As of the week ending 19 June, 38,700 Personal Public Service Numbers (PPSNs) have been issued to individuals from Ukraine under the Temporary Protection Directive.
Women aged 20 and over account for 47% of arrivals to date, while those aged 0-19 (both male and female) account for 37%.
The highest percentage of those arriving (41% or 15,850) were categorised as 'one parent with children'.
As of 7 June, of the 6,890 children who arrived from Ukraine and enrolled in school, 71% were in primary education, while 29% were in secondary education.
Based on data currently available to the CSO, of the arrivals from Ukraine aged 18 and older, 89% showed activity in administrative data after 15 May. This means that they were recorded as picking up a social-welfare payment, changing address, or paying tax.
Statistician Karola Graupner said: “This release includes an analysis of Ukrainian arrivals who are availing of support and services from the Department of Social Protection, as well as providing insights into primary and secondary school enrolments overseen by the Department of Education.
“Also included is an experimental measure of arrivals from Ukraine that were still administratively active after the 15 May, incorporating PAYE Modernisation (PMOD) data".
Graupner added that post-office data showed that arrivals from Ukraine were present in all LEAs. North inner city Dublin had the highest number of associated arrivals from Ukraine, at 1,245.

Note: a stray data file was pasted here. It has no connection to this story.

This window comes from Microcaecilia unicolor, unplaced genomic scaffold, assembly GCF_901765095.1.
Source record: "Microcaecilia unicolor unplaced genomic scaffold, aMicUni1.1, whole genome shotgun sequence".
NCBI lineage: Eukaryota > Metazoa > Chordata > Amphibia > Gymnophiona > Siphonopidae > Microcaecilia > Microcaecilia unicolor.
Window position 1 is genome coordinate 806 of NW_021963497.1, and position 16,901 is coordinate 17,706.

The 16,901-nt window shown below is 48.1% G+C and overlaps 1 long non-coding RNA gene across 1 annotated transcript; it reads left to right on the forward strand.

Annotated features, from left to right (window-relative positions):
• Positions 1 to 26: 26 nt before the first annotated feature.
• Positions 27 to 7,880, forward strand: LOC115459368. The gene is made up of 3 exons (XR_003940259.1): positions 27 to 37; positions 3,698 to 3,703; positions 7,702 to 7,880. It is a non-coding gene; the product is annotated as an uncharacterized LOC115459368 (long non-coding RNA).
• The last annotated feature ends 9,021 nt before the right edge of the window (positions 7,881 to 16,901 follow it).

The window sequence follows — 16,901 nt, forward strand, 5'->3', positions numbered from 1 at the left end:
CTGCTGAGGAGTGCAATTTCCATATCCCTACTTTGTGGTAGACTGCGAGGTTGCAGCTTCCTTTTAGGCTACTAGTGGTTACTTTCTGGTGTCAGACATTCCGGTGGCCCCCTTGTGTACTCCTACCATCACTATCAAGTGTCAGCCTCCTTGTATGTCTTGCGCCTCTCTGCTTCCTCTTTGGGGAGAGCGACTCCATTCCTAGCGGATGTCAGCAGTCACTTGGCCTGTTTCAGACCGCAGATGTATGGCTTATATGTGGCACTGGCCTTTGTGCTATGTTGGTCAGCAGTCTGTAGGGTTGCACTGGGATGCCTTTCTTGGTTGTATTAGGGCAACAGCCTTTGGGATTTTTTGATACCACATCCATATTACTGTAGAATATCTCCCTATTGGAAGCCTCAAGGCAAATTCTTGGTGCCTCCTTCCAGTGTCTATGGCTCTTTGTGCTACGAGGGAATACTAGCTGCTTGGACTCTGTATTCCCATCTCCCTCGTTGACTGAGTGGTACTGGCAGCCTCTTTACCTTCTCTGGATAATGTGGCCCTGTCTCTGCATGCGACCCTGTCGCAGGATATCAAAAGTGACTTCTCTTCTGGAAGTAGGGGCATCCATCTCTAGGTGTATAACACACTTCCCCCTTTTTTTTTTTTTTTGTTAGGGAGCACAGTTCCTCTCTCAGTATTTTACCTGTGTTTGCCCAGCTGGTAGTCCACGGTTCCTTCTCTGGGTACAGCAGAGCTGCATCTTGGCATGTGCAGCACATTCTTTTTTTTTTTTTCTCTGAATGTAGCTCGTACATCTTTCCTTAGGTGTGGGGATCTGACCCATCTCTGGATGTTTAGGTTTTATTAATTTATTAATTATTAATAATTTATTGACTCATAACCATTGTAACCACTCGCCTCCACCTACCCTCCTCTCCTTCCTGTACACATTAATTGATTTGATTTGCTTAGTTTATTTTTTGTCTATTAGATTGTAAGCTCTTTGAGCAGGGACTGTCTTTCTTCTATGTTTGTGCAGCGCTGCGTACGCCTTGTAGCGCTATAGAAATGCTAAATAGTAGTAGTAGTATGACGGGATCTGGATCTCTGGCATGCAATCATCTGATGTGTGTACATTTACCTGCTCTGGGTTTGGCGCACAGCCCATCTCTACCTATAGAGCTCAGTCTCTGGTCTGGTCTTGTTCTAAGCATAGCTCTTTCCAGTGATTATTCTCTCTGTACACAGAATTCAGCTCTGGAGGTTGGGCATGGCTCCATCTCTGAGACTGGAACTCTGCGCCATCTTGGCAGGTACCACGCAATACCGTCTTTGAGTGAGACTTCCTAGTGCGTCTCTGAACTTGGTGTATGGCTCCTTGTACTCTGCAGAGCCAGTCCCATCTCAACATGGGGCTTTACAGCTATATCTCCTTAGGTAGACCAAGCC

“Our analysis also shows that the rate per 100 of the population ranges across all LEAs in the country from 0.01% to 7.28%. The LEA with the highest rate is Ennistimon in Clare,” the statistician added.
The statistics are derived from a weekly Department of Social Protection (DSP) extract which the CSO receives every Monday.
The figures are estimates of the numbers arriving from Ukraine as some may not have received a PPSN yet, while others may have received a PPSN earlier in the crisis but are no longer resident in the State.
The CSO data shows that active welfare claims jumped from 2,048 in the week ending 13 March, to 30,172 in the week ending 19 June.
A total of 10,158 unrelated individuals have arrived, along with 1,033 couples without children, (2.066 people), 1,658 couples with children (6,454 people), 5,894 families (14,272 individuals) comprising one parent with a child/children, and 202 in other categories.
Dublin has the highest number of children enrolled in schools, at 1,205, while Monaghan has the lowest at 23.
The number of weeks between arrival and enrolment in schools varied between 1.3 and 3.1.
The highest primary-school enrolments are in junior infants, at 756, while there are 1.023 students enrolled in junior-cycle programmes, and 267 in Leaving Cert programmes.
There are a total of 11,633 children associated with a child-benefit payment, with 25,213 active welfare claims, and 17,137 in receipt of working-age income support, such as supplementary welfare or jobseekers’ allowance.